Penda now put Anna on the throne, a nephew of Raedwald, to rule East Anglia as a vassal kingdom of Mercia. Anna, like Sigebehrt, was very religious, and had four daughters, each of whom took up the religious life, founding nunneries and monasteries. He spent much of his time at his manor at Exning, near Newmarket, near the centre of the Devil’s Dyke defence line, a good rallying point to which to muster both the North and South Folk. It was also not far from the important religious centre established by St Felix at Soham. In 641, Penda inflicted a crushing defeat on the Northumbrians, killing King Oswald. Northumbria broke into its component parts of Bernicia (north) and Deira, and its rival factions were easily manipulated by Penda. Northumbria was not fully reunited by Oswald’s successor, Oswiu, until 651. The new East Anglian strategic centre of Exning was next to be tested in 654 when Anna fell out with his overlord. Penda’s Mercian hordes once more marched along the Icknield Way and laid siege to the Dyke, eventually breaching it and slaughtering many of the defenders. The Angles were then chased back into their lands for more than fifty miles, through field and forest, over heathland and moorland, until Anna and his remnant made their stand at Blythborough. There Penda fell upon the East Anglians, as the ancient chronicler, Henry of Huntingdon records, like a wolf on timorous sheep, so that Anna and his host were devoured by his sword in a moment, and scarcely a man of them survived. After this disaster little is recorded about East Anglia in the chronicles, a silence which we can interpret either favourably or otherwise. It would appear that the last generations of the Wuffing dynasty, as happens to all families who have a long tenure of power, produced no men of stature to compare with the founders of the house. The last Wuffing king died almost a hundred years after Anna and that century produced few political events worthy of record. However, the people of East Anglia seem to have been left in peace. The balance of power shifted again when the King of a reunited Northumbria, Oswiu, defeated and killed Penda in 655, causing Mercia to descend into disunity for a more than a decade, and allowing the Northumbrian rulers to intervene in Mercian affairs throughout that period. Though owing allegiance to the kings of Mercia, the East Anglians were far enough away from the main area of political and military conflict to be left much to their own devices, certainly in economic and religious life.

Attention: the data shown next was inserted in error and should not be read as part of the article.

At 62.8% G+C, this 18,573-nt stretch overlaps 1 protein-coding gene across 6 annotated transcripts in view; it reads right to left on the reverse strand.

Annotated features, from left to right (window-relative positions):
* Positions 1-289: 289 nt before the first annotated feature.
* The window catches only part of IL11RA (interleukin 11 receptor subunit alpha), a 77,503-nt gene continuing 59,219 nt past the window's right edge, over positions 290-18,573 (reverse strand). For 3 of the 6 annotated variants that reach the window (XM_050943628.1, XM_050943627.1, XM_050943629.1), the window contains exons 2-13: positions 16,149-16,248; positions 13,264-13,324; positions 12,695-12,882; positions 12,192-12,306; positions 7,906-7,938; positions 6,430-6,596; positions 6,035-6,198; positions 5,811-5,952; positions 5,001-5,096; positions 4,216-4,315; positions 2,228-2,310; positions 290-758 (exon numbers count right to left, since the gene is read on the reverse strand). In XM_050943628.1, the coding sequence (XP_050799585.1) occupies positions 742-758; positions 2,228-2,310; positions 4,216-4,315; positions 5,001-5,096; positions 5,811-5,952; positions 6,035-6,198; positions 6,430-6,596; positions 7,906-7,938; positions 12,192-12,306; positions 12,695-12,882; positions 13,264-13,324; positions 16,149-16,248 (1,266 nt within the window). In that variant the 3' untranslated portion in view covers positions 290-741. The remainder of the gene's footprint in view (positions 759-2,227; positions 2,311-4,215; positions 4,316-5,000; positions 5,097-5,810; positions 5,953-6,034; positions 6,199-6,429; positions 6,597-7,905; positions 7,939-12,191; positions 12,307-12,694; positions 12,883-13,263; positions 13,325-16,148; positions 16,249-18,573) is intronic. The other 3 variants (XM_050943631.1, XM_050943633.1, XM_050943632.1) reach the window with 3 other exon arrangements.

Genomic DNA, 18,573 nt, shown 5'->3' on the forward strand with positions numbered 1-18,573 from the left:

DSC09806Sources:

Derek Wilson (1977), A Short History of Suffolk. London: Batsford.

Sam Newton (2003), The Reckoning of King Raedwald. Colchester: Red Bird Press.

Catherine Hills (1986), The Blood of the British. London: Guild Publishing.